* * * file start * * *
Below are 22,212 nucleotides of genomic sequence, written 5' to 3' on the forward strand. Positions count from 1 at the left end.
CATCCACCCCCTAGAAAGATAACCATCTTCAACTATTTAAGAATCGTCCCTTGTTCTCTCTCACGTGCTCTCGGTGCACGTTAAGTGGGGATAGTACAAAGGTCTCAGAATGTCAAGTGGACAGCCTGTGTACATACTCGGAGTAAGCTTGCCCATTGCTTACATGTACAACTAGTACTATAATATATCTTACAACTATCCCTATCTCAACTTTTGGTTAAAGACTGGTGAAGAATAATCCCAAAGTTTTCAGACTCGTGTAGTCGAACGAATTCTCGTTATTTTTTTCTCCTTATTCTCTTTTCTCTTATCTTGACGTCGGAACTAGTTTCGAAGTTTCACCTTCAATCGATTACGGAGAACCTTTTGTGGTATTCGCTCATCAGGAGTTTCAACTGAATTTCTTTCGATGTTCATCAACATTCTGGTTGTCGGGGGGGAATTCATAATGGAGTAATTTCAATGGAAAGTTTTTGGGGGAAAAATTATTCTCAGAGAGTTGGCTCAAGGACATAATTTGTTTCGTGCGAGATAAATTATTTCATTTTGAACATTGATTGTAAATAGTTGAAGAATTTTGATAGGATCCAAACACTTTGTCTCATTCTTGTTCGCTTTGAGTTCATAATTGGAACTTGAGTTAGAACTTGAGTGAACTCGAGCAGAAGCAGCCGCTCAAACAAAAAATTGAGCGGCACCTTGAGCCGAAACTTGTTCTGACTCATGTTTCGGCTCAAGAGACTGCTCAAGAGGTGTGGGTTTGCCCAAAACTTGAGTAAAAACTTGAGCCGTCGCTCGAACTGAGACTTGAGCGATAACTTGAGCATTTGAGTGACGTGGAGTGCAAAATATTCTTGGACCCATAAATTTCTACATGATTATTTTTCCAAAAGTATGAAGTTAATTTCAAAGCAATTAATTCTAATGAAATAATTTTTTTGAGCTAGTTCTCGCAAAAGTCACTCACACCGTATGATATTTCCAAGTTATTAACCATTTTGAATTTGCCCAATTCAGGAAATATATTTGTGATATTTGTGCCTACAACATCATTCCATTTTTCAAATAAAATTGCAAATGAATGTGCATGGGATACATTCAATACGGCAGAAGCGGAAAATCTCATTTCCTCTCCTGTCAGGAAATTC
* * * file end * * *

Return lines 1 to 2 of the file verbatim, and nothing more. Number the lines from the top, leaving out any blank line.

Below are 22,212 nucleotides of genomic sequence, written 5' to 3' on the forward strand. Positions count from 1 at the left end.
CATCCACCCCCTAGAAAGATAACCATCTTCAACTATTTAAGAATCGTCCCTTGTTCTCTCTCACGTGCTCTCGGTGCACGTTAAGTGGGGATAGTACAAAGGTCTCAGAATGTCAAGTGGACAGCCTGTGTACATACTCGGAGTAAGCTTGCCCATTGCTTACATGTACAACTAGTACTATAATATATCTTACAACTATCCCTATCTCAACTTTTGGTTAAAGACTGGTGAAGAATAATCCCAAAGTTTTCAGACTCGTGTAGTCGAACGAATTCTCGTTATTTTTTTCTCCTTATTCTCTTTTCTCTTATCTTGACGTCGGAACTAGTTTCGAAGTTTCACCTTCAATCGATTACGGAGAACCTTTTGTGGTATTCGCTCATCAGGAGTTTCAACTGAATTTCTTTCGATGTTCATCAACATTCTGGTTGTCGGGGGGGAATTCATAATGGAGTAATTTCAATGGAAAGTTTTTGGGGGAAAAATTATTCTCAGAGAGTTGGCTCAAGGACATAATTTGTTTCGTGCGAGATAAATTATTTCATTTTGAACATTGATTGTAAATAGTTGAAGAATTTTGATAGGATCCAAACACTTTGTCTCATTCTTGTTCGCTTTGAGTTCATAATTGGAACTTGAGTTAGAACTTGAGTGAACTCGAGCAGAAGCAGCCGCTCAAACAAAAAATTGAGCGGCACCTTGAGCCGAAACTTGTTCTGACTCATGTTTCGGCTCAAGAGACTGCTCAAGAGGTGTGGGTTTGCCCAAAACTTGAGTAAAAACTTGAGCCGTCGCTCGAACTGAGACTTGAGCGATAACTTGAGCATTTGAGTGACGTGGAGTGCAAAATATTCTTGGACCCATAAATTTCTACATGATTATTTTTCCAAAAGTATGAAGTTAATTTCAAAGCAATTAATTCTAATGAAATAATTTTTTTGAGCTAGTTCTCGCAAAAGTCACTCACACCGTATGATATTTCCAAGTTATTAACCATTTTGAATTTGCCCAATTCAGGAAATATATTTGTGATATTTGTGCCTACAACATCATTCCATTTTTCAAATAAAATTGCAAATGAATGTGCATGGGATACATTCAATACGGCAGAAGCGGAAAATCTCATTTCCTCTCCTGTCAGGAAATTC